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date: 19 January 2020

Fife (Fr. fifre; Ger. Querpfeife, Militärflöte; It. fiffaro; Sp. pifano)locked

  • Howard Mayer Brown
  • , revised by Jaap Frank,
  • Raoul F. Camus
  •  and Susan Cifaldi

Extract

(Fr. fifre; Ger. Querpfeife, Militärflöte; It. fiffaro; Sp. pifano)

A small cylindrical transverse Flute, but with a narrower bore and hence a louder, shriller sound than the flute proper. Fifes were generally made from a single piece of wood, sometimes with ferrules of wood, cord, leather, brass or other metal at both ends, and had six finger-holes. After the 18th century they were sometimes supplied with a single key. In modern British drum and fife bands, short conical flutes with six keys (and therefore essentially a piccolo), pitched in B♭ (a 6th above the concert flute and a major 3rd below the orchestral piccolo), are called ‘fifes’.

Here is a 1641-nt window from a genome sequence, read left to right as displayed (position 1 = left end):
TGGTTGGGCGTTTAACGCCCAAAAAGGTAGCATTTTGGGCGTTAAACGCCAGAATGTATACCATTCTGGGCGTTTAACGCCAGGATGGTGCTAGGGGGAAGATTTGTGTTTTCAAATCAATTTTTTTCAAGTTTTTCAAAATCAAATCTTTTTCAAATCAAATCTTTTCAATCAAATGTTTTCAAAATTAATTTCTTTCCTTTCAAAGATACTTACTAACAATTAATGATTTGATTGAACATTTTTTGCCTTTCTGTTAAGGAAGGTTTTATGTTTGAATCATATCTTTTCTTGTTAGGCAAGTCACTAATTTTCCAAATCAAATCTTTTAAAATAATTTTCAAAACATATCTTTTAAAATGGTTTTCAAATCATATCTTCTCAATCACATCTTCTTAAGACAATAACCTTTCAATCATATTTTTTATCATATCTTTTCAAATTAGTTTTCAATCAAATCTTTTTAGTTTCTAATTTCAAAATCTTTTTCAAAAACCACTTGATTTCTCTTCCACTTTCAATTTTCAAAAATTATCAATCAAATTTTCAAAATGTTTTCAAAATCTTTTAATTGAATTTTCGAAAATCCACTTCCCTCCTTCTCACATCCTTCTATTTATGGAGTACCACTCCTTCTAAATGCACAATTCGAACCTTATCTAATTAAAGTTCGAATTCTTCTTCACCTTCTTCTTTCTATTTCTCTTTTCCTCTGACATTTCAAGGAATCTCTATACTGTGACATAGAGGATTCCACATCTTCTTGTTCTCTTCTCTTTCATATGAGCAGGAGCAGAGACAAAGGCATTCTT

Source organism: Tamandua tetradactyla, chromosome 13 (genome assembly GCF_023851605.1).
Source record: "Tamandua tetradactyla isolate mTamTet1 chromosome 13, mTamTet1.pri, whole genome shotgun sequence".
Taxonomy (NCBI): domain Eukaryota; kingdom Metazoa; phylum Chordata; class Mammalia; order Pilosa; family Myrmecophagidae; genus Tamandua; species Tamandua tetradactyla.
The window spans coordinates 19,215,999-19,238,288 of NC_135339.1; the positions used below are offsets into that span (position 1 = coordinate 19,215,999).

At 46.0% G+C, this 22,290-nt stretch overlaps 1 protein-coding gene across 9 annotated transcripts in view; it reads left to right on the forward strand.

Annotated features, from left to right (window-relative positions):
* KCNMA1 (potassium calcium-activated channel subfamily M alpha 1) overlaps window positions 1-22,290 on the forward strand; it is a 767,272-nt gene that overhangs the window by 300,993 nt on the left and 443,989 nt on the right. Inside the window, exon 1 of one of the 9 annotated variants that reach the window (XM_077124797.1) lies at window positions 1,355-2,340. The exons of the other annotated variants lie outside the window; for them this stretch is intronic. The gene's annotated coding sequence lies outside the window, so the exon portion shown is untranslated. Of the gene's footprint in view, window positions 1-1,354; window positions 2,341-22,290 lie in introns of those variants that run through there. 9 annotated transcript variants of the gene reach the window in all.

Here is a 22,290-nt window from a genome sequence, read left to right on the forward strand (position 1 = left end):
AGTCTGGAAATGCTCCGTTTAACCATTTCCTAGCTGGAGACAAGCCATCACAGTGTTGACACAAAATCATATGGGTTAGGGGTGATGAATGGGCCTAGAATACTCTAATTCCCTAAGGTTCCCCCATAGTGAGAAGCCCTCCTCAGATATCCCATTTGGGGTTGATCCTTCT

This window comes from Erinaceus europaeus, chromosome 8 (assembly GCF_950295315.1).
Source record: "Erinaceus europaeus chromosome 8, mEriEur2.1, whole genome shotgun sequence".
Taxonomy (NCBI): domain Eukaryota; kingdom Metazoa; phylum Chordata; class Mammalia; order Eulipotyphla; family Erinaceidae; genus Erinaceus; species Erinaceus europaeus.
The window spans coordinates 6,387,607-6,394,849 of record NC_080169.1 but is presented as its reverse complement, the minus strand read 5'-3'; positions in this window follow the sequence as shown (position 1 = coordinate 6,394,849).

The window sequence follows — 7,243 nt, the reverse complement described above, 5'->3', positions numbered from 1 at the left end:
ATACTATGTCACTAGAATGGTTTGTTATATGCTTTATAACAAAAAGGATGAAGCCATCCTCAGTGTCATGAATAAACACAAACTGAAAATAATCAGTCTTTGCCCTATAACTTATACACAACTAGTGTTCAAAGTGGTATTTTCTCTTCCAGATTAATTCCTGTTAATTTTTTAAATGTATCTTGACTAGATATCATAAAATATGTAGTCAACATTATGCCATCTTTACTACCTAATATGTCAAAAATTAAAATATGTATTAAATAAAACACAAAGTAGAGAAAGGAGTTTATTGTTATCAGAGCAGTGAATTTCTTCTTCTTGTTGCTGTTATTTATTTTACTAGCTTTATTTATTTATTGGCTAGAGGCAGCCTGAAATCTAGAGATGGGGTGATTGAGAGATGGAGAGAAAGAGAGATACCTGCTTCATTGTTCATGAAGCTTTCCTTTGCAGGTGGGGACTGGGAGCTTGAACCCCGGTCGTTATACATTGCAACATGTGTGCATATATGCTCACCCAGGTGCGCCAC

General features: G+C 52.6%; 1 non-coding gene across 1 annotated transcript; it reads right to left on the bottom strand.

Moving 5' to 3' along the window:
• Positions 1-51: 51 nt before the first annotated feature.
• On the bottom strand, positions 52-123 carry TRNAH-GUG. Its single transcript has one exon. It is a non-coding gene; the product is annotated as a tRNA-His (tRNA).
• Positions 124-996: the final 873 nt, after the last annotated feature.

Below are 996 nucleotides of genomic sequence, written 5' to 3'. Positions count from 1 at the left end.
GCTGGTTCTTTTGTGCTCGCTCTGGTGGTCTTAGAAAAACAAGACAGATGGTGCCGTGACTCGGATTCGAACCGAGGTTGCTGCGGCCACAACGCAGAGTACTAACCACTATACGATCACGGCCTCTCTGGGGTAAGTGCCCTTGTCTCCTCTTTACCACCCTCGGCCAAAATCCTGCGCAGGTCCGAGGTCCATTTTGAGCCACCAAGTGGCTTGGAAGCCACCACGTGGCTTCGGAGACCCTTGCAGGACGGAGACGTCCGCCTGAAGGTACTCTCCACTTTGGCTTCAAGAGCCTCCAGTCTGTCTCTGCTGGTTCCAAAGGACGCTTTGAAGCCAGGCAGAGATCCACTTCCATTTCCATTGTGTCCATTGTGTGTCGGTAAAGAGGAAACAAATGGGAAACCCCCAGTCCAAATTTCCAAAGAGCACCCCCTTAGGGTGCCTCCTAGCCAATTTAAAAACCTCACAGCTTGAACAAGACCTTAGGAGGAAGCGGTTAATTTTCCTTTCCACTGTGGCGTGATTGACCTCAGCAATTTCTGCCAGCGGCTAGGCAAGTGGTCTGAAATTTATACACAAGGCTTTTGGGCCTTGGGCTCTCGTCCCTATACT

In the later Middle Ages and the Renaissance, fifes and side drums regulated the infantry while trumpets and kettle drums were reserved for cavalrymen. By the late 15th century fifes were associated especially with Swiss and south German mercenary foot soldiers (as the names soldatenpfeife and fistula militaria indicate), who evidently introduced the instrument to much of western Europe. In German sources, for example, Martin Agricola (...

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J.-B. de La Borde: Essai sur la musique ancienne et moderne D
W. Waterhouse: The New Langwill Index: a Dictionary of Musical Wind-Instrument Makers and Inventors